US drone strike destroys Al-Shabaab compound, wounds three militants in Somalia
MOGADISHU, Somalia - An Al-Shabaab compound was destroyed in Middle Juba on Sunday following a US drone attack, AFRICOM said, wounding three militants in the process.
Sunday's airstrike was the fifteenth this year in Somalia, in which most of them have targeted militants in Juba and Shebelle regions, which are notorious for Al-Shabaab activities.
Fundamentally, the airstrike at Dujuuma in middle Juba dismembered an Al-Shabaab compound, the third to be destroyed this year within Somalia, AFRICOM said.
Brig. Gen. Gregory Hadfield, U.S. Africa Command deputy director of intelligence, hailed the US military for its dedication to leading counterterrorism missions in East Africa.
“U.S. support to African-led counter-terrorism operations is crucial in East Africa,” the army boss said, in reference to frequent operations within the region.
But the US was quick to take a jab at China and Russia, whose economic influence in Africa is in an upward trajectory, causing unprecedented rivalry with Washington.
China and Russia have little military influence in Africa, leaving the US as the major key player in the counterterrorism mission.
“China and Russia appear content to remain on the sidelines as our African partners, with U.S. support, fight extremism and pave the way to enhanced security and stability on the continent," he added.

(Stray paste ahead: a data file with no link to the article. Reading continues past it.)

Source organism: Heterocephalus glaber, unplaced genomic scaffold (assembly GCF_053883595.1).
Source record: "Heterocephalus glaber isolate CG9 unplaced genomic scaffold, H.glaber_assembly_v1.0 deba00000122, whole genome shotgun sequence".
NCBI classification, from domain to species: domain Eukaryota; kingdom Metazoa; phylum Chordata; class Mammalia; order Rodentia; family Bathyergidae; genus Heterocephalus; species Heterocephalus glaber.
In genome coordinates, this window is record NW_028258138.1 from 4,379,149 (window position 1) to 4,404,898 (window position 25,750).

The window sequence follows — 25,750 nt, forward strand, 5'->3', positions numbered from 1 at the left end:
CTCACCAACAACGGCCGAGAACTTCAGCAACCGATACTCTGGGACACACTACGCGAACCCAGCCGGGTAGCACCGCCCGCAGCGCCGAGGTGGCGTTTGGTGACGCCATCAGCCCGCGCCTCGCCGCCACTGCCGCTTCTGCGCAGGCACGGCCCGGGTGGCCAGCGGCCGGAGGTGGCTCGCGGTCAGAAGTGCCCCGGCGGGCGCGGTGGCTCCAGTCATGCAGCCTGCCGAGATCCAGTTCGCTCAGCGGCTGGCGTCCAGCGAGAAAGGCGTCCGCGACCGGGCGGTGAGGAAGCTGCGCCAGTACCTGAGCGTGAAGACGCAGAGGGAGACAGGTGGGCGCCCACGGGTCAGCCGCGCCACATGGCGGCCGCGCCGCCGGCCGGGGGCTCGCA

Although China has a military base in Djibouti and Russia's intentions to commission one in Somaliland, both are yet to be engaged in conflict resolutions.
While the airstrikes have in the past killed civilians, the US said, "We currently assess no civilians were injured or killed as a result of this airstrike".
Al-Shabaab leadership has expressed its primary desire is to conduct attacks not just in East Africa, but against Americans and U.S. interests across the globe, AFRICOM said.
But despite their frequent sporadic attacks against civilians and security forces, Al-Shabaab does not have the capacity to target US Homeland due to efforts to crush them by African partners, AFRICOM added.
A report by the UN recently underscored that the militants are moving to urban centers to take refuge due to frequent airstrikes in remote villages.
Since losing grip of the capital, Mogadishu in 2011, the militants have been using remote villages for membership drive and training.
Last week, the militants raided El-Salini military base in Lower Shebelle region, killing over 20 Somali National Army [SNA] forces, the worst attack against the military in recent months, officials said.